Eddie turned and vomited. He had seen dead animals, but the idea of a dead human had never frightened him so much as it did now. This had been the scream that he heard. A murder. He suddenly understood the danger that he had put himself in the day before. His life could have ended the same way. Murdered and left in the woods to die. Eddie looked at the man in pity. He could leave and never come back. Never tell anyone about what he found here, and forget about the whole thing. He felt nauseous again, but the feeling was suddenly overpowered by anxiety. He was the only one who knew about this. The man in the woods could have, or would have killed him if Eddie didn’t shoot him first. And if Eddie went back now, what would happen? The body would be found, people questioned. He was the only one who was out here at this time, his tracks all over the island. Who would believe an introvert hunter, someone that kills animals to make a living? Of course he did it, he would have no trouble killing a human. And what of the other man? He remembered the shot, how the man fell into the river and disappeared. He may have drowned, but there was no body. No evidence.  

Eddie looked at the body again and knew what he had to do. He went to the boat and took out the oar. The ground was soft, the rain had moistened the soil. Eddie took the oar and stuck it into the ground, pressing down and pulling up a chunk of dirt. He repeated it again and again. He continued digging into the late morning. 

The mist had cleared up, but small columns of steam rose over the river. The morning was eerie and beautiful. Golden sunlight poured across the river, lighting the water droplets. The light made the river glow, reflecting off the cool dark water and bouncing into the trees on the other side. Eddie, now smeared in sweat and dirt, had created a hole deep enough for the body. He was carving out the sides while the rays of sun beat down on his neck. It was difficult digging with an oar, and by the time he was finished, it had chipped and begun to crack at the bottom. 

He scooped out the dirt and took a moment to guess if the body would fit. Deciding it was big enough, he threw the oar aside and stepped over to the corpse. But Eddie felt wrong, he felt as if he shouldn’t be there. He didn’t know who this person was, or what they were doing there. He didn’t know who killed him, or why. It was too late for that, he finally decided. Either he gets rid of the problem now, or somebody else finds the body and the problem comes back to him. He looked into the pale dead eyes of the man in front of him, and couldn’t help but wonder. What were his last thoughts? Why had he come to this island?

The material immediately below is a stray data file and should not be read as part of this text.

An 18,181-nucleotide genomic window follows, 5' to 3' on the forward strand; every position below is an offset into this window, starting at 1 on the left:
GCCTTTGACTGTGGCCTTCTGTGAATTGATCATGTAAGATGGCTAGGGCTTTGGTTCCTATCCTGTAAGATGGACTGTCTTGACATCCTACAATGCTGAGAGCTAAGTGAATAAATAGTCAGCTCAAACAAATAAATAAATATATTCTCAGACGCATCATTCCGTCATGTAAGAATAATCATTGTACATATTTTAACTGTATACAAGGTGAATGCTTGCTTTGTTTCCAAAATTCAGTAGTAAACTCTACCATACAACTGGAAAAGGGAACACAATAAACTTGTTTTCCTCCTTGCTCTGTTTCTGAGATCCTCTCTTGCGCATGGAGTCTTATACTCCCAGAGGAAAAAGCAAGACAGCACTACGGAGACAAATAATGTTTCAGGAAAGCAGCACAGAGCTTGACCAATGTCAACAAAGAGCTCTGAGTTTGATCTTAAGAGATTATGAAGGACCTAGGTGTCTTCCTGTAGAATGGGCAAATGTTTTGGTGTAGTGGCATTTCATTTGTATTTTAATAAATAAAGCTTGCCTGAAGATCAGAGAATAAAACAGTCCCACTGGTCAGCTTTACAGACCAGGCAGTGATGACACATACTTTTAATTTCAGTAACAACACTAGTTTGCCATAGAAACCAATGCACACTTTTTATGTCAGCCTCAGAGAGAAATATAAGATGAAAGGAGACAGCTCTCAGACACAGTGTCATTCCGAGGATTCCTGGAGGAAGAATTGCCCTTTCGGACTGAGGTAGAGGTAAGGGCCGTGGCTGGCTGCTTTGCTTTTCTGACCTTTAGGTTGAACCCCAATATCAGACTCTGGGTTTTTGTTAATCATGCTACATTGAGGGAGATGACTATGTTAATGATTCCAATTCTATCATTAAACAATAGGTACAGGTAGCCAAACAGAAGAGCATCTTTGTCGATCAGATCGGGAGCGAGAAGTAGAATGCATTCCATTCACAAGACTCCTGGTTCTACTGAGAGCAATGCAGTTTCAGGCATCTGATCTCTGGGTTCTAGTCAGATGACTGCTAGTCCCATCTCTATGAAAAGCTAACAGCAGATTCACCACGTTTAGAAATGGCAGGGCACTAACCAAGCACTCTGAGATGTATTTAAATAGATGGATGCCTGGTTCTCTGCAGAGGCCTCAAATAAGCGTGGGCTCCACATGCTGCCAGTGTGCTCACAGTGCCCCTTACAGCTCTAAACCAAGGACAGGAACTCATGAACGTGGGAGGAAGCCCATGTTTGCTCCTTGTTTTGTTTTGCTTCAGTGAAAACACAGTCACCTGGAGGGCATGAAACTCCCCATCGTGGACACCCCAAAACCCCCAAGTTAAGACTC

Eddie grimaced and grabbed the body, rolling it over. He had decided— this ends now. He shivered from the touch. The skin was cold. He grabbed the arms and pushed it into the hole. He adjusted the legs so that it fit inside, and was about to get the oar when he noticed a small box, half buried where the body had been. He kneeled by the box. Had this been what this man was protecting? Or was he hiding it? It looked as if he had tried to bury the box during his final moments. This is why he had came to the island, Eddie realized. He hoped no one would find it here. He didn’t think whoever was after him would follow him into the river.

Eddie wiped some loose dirt off the top. It was a beautiful box, sanded and polished. Whatever was inside the box, a jewel, treasure, or artifact, was worth killing for. Or dying for. Eddie looked back at the man in the grave. Protector of what? Eddie turned to the box, and began to pry it from the dirt. It came up with ease. He slid the lid off the top and stared into the box. 

It was empty. 

Whatever treasure had been inside was gone. Eddie felt a pang of disappointment. He guessed it was stolen probably, by the man he shot. He remembered the man standing there, holding something in his hands. He couldn’t remember. 

Eddie returned the box to its hiding place, and began to scoop dirt back into hole. He had thrown three scoops when he noticed something—the box lay with its inside facing up. The lid slid off and there was a small rectangular shape of a different colour than the wood, just barely visible on the floor of the box. Eddie put the oar aside and took a closer look— it was a piece of paper, a note, stuck to the wood. The water had wet it and discoloured it. He gently peeled it off and held it into the air for a better look. 

On it, in faded ink, barely visible were two words: 


Para Ana


‘Para Ana?’, Eddie asked aloud. He hadn’t a clue what it meant. It frustrated him, and in his irritation he smeared the paper in his fingers, squeezing it into a white paste. He flung what was left of the note back in the hole. He was done.

By the time he finished filling the hole, the sun had risen higher into the sky and the golden light of the river transformed into a bright yellow. The river looked more cheery than it had yesterday. Eddie stomped on the dirt, and then ripped some grass up and threw it on, stomping it. Aside from the body buried there, it looked as if no one had ever set foot on the island. He had done the right thing, he thought. The killer was still out there, but Eddie wasn’t worried anymore. He left him with a lethal parting gift. 

According to Eddie, the only evidence of the entire encounter was an empty box buried on a small island in the St. Lawrence Seayway— but you’ll never get him to admit that. Eddie knew he would be wrongly accused of murder if the body was found. That’s how things worked in Alexandria Bay. The people didn’t like problems, and Eddie was just a hunter. He stayed another moment, and then got into the boat. He untied the rope and without looking back, set up river. He told no one of what happened. He told no one of the men, the island, or the box. 

Eddie was just a hunter. 

As he rowed back towards Alexandria Bay, he had a strange feeling he was being watched. He looked at the forest, the very same that he had been hunting in for years. He knew it better than he knew the town, yet it was different to him now. It would always be. As he turned back and continued rowing, he thought he saw someone standing in the trees. It was only for a second, the sun broke through and shone onto his face, warming it. As he turned back to look again, the forest was empty. Maybe it was his imagination.

Eddie lingered for a moment longer— satisfied that he was just seeing things, and then set home to kiss his wife again. 

© Copyright 2018 Bartchoke. All rights reserved.